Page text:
What are your chances of acceptance?

Your chance of acceptance
Duke University
Duke University
Your chancing factors
Unweighted GPA: 3.7
SAT: 720 math
| 800 verbal


Low accuracy (4 of 18 factors)

Should I Bring My Resume to My College Interview?

What’s Covered:


While researching the school you’ll be interviewing for and brainstorming for classic interview questions are important steps in your college interview preparation, you will quickly find that other variables will arise for you to consider. One will be your resume: Should you bring it along with you or not?



Reasons to Bring Your Resume


Though no interview will require you to bring a resume or penalize you if you do not, you should always err on the side of caution, and be over-prepared, rather than under. Some interviewers may ask to see a resume or a CV, and in those cases, having one ready at hand will be a relief. Even if the interviewer doesn’t ask, there’s no reason why it would hurt to bring a few copies of your resume with you to an interview, we suggest that you do. 


It is a good idea to have a few resumes on hand at your interview for several reasons, the most basic being that it could be awkward and disappointing if your interviewer does ask for your resume and you do not have one to present. Beyond this, it may be useful to your interviewer later on, as they will eventually write a description of your conversation to the admissions committee. It can be a great conversation starter, too, as your interviewer likely has not seen your application and your resume will have some talking points to get you started. 


How you present your resume is just as important as having it at all, so make sure that you have some printed copies ready and neatly placed so they’re ready to hand over. In a virtual interview, it’s even easier to be prepared. All you have to do is have your resume written and saved, so you can send over a PDF. Virtual interviews are a little different than in person, so for the best results, check out our post on everything you need to know about virtual interviews. For the etiquette on when exactly to give an interviewer your resume, ready on.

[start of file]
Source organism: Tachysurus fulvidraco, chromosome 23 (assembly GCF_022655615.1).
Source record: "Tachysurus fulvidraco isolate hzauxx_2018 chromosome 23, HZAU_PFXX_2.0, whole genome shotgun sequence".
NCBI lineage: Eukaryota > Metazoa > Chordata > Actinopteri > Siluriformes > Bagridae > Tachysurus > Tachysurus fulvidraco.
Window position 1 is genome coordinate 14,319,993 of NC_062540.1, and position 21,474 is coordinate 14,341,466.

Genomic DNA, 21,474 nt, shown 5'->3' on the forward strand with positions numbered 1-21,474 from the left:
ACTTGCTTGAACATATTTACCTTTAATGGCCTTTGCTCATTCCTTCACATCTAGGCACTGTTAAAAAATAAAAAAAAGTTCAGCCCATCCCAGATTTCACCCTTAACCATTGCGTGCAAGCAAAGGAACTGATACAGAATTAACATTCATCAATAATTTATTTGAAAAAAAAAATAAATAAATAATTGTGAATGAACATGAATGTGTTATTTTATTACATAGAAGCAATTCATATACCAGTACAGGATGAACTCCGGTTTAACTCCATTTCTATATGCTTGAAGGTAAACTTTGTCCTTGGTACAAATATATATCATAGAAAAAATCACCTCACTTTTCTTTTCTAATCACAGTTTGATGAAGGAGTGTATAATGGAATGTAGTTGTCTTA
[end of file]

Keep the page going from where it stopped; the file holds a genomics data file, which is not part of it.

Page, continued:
How to Give Your Resume to Your Interviewer


It’s important that you don’t appear pushy or presumptuous when offering your resume to your interviewer. Your interview is not an opportunity to network with your interviewer, and thus it is best to wait until the end to offer your resume by asking if your interviewer would like it. If they ask for it, you should absolutely provide it earlier, once they ask, as they may want to review it before beginning, or after a response to a particular question. If they don’t mention it, politely offering at the end of the interview is best. Likely, your interviewer will have been taking notes throughout your conversation, and will play a limited role in admission overall, so they may not see a need for a copy. If they decline to take your resume, respond positively and graciously, and don’t read into it. 


In a virtual interview, it may be tempting to email your resume beforehand, or send it after without bringing it up in the interview itself. This can come across as presumptuous, so we recommend that you wait for the interview to actually discuss providing a resume, and make sure to discuss before sending it along. If it comes up naturally, or an interviewer asks for it, send it right away. If not, it’s best to wait until the end, and, just like an in-person interview, politely offer. 


Overall, don’t overthink this too much. Most likely, your interviewer will appreciate having your resume to jog their memory as they write about you, and you will come across as being organized and responsible for having your resume with you.


What to Include In Your Resume


Many high school seniors don’t have a resume yet, and that’s okay! Even seniors with resumes geared towards jobs or internships may want to review or edit it to make sure it’s tailored for a college interview. 


Work and volunteer experience or leadership positions are all fair game for a college resume. You’ll want to be clear, organized, and concise, so your interviewer can glean the important information quickly and easily. Simple formats are best for this. For more tips on how to construct it perfectly, see our post on tips for college application resumes


How to Calculate Your Odds of Acceptance After Your Interview


For many students, the interview is the part of the college applications process that causes them the most stress. But in reality, it’s unlikely to be the determining factor in your admissions decision.


Since your interview is unlikely to swing things one way or another, you may be wondering how the other, more crucial aspects of your application stack up at your dream schools. To answer that question, check out CollegeVine’s free chancing engine. It takes into account just about every element of your application (other than your interview, letters of recommendation, essays, which aren’t quantifiable), including your grades, course rigor, test scores (if you have them), and extracurriculars, to give you personalized odds of acceptance at all of your top choice schools.

Short Bio
After graduating from Wesleyan University, Francesca Jette is pursuing a Master's in Clinical Mental Health Counseling at George Washington University. She has been helping high school seniors with college essays for three years now.